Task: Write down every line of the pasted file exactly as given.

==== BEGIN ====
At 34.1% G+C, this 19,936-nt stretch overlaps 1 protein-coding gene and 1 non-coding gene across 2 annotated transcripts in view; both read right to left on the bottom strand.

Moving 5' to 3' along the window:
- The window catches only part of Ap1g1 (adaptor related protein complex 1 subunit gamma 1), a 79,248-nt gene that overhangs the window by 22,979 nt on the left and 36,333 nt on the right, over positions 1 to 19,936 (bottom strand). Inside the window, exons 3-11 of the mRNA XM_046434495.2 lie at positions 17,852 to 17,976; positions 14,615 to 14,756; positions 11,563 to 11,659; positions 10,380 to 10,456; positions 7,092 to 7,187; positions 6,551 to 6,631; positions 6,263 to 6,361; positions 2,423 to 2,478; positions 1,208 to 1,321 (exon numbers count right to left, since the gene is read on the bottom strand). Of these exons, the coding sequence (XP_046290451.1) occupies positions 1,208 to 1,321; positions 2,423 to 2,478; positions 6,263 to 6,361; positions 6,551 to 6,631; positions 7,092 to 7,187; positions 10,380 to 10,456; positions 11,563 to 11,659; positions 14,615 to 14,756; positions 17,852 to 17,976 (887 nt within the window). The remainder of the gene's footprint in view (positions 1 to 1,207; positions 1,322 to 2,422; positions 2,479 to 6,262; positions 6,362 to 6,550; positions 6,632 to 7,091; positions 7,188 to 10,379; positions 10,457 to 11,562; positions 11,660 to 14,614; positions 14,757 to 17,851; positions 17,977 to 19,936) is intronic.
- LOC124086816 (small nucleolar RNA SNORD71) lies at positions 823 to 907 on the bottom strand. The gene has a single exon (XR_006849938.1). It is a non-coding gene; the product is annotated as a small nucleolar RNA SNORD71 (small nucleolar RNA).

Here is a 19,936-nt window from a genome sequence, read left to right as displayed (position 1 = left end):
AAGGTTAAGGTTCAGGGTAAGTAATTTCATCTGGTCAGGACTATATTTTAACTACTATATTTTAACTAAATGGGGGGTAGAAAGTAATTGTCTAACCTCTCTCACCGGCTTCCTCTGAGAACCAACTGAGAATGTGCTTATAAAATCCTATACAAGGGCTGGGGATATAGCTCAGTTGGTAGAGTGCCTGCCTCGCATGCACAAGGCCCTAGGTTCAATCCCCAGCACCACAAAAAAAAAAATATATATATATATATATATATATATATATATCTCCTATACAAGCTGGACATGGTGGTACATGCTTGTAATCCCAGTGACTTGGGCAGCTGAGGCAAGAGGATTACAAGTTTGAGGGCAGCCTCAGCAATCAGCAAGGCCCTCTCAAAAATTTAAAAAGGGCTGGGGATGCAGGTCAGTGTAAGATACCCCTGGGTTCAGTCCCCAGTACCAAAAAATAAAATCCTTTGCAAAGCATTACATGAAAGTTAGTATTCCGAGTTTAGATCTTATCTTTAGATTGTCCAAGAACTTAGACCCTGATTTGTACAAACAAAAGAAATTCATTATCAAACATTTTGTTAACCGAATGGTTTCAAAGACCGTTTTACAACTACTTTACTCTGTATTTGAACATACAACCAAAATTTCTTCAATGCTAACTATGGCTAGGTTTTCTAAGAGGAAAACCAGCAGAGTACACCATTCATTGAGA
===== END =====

At 34.1% G+C, this 19,936-nt stretch overlaps 1 protein-coding gene and 1 non-coding gene across 2 annotated transcripts in view; both read right to left on the bottom strand.

Moving 5' to 3' along the window:
- The window catches only part of Ap1g1 (adaptor related protein complex 1 subunit gamma 1), a 79,248-nt gene that overhangs the window by 22,979 nt on the left and 36,333 nt on the right, over positions 1 to 19,936 (bottom strand). Inside the window, exons 3-11 of the mRNA XM_046434495.2 lie at positions 17,852 to 17,976; positions 14,615 to 14,756; positions 11,563 to 11,659; positions 10,380 to 10,456; positions 7,092 to 7,187; positions 6,551 to 6,631; positions 6,263 to 6,361; positions 2,423 to 2,478; positions 1,208 to 1,321 (exon numbers count right to left, since the gene is read on the bottom strand). Of these exons, the coding sequence (XP_046290451.1) occupies positions 1,208 to 1,321; positions 2,423 to 2,478; positions 6,263 to 6,361; positions 6,551 to 6,631; positions 7,092 to 7,187; positions 10,380 to 10,456; positions 11,563 to 11,659; positions 14,615 to 14,756; positions 17,852 to 17,976 (887 nt within the window). The remainder of the gene's footprint in view (positions 1 to 1,207; positions 1,322 to 2,422; positions 2,479 to 6,262; positions 6,362 to 6,550; positions 6,632 to 7,091; positions 7,188 to 10,379; positions 10,457 to 11,562; positions 11,660 to 14,614; positions 14,757 to 17,851; positions 17,977 to 19,936) is intronic.
- LOC124086816 (small nucleolar RNA SNORD71) lies at positions 823 to 907 on the bottom strand. The gene has a single exon (XR_006849938.1). It is a non-coding gene; the product is annotated as a small nucleolar RNA SNORD71 (small nucleolar RNA).

Here is a 19,936-nt window from a genome sequence, read left to right as displayed (position 1 = left end):
AAGGTTAAGGTTCAGGGTAAGTAATTTCATCTGGTCAGGACTATATTTTAACTACTATATTTTAACTAAATGGGGGGTAGAAAGTAATTGTCTAACCTCTCTCACCGGCTTCCTCTGAGAACCAACTGAGAATGTGCTTATAAAATCCTATACAAGGGCTGGGGATATAGCTCAGTTGGTAGAGTGCCTGCCTCGCATGCACAAGGCCCTAGGTTCAATCCCCAGCACCACAAAAAAAAAAATATATATATATATATATATATATATATATATCTCCTATACAAGCTGGACATGGTGGTACATGCTTGTAATCCCAGTGACTTGGGCAGCTGAGGCAAGAGGATTACAAGTTTGAGGGCAGCCTCAGCAATCAGCAAGGCCCTCTCAAAAATTTAAAAAGGGCTGGGGATGCAGGTCAGTGTAAGATACCCCTGGGTTCAGTCCCCAGTACCAAAAAATAAAATCCTTTGCAAAGCATTACATGAAAGTTAGTATTCCGAGTTTAGATCTTATCTTTAGATTGTCCAAGAACTTAGACCCTGATTTGTACAAACAAAAGAAATTCATTATCAAACATTTTGTTAACCGAATGGTTTCAAAGACCGTTTTACAACTACTTTACTCTGTATTTGAACATACAACCAAAATTTCTTCAATGCTAACTATGGCTAGGTTTTCTAAGAGGAAAACCAGCAGAGTACACCATTCATTGAGA